It was just over three weeks ago that I was hospitalized and here I was in a hospital again. The emergency room had changed. Last time it was Fair Oaks Hospital, this time it was the smaller E. R. at the Reston Hospital Center. At least this time I did not black out and break my nose. This time I was in physical therapy when I felt dizzy and asked to be laid flat. Donna, my physical therapist immediately started taking my blood pressure and felt my clammy skin. Within a few minutes, she had called the paramedics. Within half an hour I was in the Reston Hospital Center’s Emergency Room, my vitals being constantly monitored, the compulsory bag of saline already dripping through a tube into my arm.
This time though I was getting oxygen right away. My number was 85 when it should be close to a 100. My blood pressure trended toward the lower side. I could stand up briefly for some X-rays but most of the time I wanted to be horizontal on a gurney. I kept wanting things to improve, but it seemed no matter how much pure oxygen I was breathing my oxygen levels only rose modestly and my blood pressure stayed low.
Earlier that morning I met my cardiologist. She detected an abnormal heart rhythm that hadn’t been there three months earlier. She took my blood pressure lying down, sitting and standing. She ordered a Doppler ultrasound of my carotid arteries. And she sent me home with a heart monitor and a journal where I had to describe my minute-by-minute activities for twenty-four hours.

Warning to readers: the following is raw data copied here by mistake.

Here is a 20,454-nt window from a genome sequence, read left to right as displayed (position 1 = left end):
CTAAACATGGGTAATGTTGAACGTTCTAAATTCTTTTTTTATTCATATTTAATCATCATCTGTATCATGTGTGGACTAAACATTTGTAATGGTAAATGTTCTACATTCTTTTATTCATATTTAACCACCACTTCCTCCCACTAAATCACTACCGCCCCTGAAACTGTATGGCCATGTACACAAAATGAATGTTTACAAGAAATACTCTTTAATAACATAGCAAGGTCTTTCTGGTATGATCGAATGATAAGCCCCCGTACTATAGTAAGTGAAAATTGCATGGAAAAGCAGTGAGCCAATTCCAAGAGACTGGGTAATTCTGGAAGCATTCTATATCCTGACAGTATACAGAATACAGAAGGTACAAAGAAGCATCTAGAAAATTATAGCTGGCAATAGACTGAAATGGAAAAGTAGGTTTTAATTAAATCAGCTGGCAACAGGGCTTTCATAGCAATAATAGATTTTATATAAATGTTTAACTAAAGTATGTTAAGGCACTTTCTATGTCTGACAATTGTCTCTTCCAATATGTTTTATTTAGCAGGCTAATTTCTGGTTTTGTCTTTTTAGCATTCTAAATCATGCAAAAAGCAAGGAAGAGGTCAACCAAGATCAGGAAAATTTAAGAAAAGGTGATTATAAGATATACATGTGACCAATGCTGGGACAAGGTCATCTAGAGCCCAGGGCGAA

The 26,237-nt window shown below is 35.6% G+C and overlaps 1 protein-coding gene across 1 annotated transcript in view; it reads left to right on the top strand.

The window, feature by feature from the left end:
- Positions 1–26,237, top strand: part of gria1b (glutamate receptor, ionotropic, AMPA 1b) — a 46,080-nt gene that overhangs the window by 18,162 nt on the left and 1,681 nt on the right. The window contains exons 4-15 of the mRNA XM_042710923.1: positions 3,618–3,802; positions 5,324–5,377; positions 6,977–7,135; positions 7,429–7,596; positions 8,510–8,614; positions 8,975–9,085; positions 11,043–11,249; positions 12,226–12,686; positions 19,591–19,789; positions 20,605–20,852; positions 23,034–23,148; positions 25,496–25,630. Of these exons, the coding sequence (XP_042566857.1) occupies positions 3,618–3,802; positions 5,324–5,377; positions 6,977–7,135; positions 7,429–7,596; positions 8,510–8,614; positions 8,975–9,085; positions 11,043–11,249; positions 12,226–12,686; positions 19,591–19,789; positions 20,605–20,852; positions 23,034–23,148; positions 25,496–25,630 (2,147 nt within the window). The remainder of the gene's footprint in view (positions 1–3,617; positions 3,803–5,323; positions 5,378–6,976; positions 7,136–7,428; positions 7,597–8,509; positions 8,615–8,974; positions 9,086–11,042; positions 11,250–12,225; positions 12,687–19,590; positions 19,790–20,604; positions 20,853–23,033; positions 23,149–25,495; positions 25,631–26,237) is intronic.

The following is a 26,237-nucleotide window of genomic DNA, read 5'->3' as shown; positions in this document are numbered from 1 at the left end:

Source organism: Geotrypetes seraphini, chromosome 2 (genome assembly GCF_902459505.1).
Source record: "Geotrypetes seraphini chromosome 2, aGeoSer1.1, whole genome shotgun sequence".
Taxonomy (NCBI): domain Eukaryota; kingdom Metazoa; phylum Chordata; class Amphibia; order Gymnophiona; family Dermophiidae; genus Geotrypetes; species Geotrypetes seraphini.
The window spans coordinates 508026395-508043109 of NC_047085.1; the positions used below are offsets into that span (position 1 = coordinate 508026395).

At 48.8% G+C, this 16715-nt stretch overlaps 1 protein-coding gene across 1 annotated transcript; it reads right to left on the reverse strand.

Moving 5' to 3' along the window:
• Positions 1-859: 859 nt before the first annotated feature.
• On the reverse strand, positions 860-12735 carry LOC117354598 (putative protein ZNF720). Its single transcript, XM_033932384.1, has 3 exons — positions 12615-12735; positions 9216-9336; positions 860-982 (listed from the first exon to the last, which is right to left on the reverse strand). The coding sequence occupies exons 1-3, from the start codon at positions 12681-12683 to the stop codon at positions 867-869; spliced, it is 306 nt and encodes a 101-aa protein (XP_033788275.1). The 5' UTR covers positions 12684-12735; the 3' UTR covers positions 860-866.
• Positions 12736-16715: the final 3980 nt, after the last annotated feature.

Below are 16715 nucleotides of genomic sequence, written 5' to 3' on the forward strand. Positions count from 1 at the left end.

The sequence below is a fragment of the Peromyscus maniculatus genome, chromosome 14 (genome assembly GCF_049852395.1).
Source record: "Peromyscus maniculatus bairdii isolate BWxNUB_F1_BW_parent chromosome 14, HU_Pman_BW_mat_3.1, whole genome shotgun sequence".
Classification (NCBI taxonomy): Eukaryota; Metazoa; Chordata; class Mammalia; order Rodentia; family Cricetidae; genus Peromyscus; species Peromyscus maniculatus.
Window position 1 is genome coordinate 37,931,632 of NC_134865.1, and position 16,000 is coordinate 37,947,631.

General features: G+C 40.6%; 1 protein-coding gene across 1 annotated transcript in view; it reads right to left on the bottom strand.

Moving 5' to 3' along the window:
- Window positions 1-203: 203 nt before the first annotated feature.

Why I felt dizzy while in physical therapy is something of a mystery, but it may have had something to do with simply explaining to Donna what had happened earlier that day with the cardiologist. It was weird to be there doing stretches with probes all over my chest and box hanging off my belt. In any event, some mental wire tripped in my brain and told my heart to slow down when it needed to speed up and that triggered the dizziness.
Yesterday’s afternoon and evening events had a surreal feeling to them. I was being ferried in an ambulance and trying to talk through an oxygen mask with a helpful female EMT. Most surreal of all was lying on my back in an emergency room again constantly moving between lucidness and feelings of being faint.
My wife eventually showed up, having first checked for me at the Fair Oaks Emergency Room. “Breathe deep,” she is telling me and I try. Bring in the full rush of pure oxygen and exhale but it seems to be of limited use in elevating my oxygen levels and pushing up by blood pressure. By now three weeks ago, I was nearly back to normal. Today I was still wondering if I would just pass out. If so, would I go into cardiac arrest? Would I simply die there in the Emergency Room? It seemed unlikely but holding on to consciousness seemed a challenging willful act. Breathe in. Breathe out. Don’t panic.
I learned a few things from the experience. At some point, worrying about what is going on becomes impossible. You have more immediate things to do, like stay in the present, breathe in, and breathe out. When I lapsed into moments where my oxygen levels hovered close to normal then I could worry about things. Was I skipping heartbeats? It rather seemed that way but in actuality, every third beat was not so much skipped as double-repeated. Had I developed heart disease? Was there some sort of medicine they could give me to make me feel normal? Curiously, no one wanted to administer any medicine. My cardiologist instead wanted to finish the complete twenty-four hour test, which left me lying there with oxygen gently hissing up my nostrils, mostly feeling lightheaded and more than a little helpless.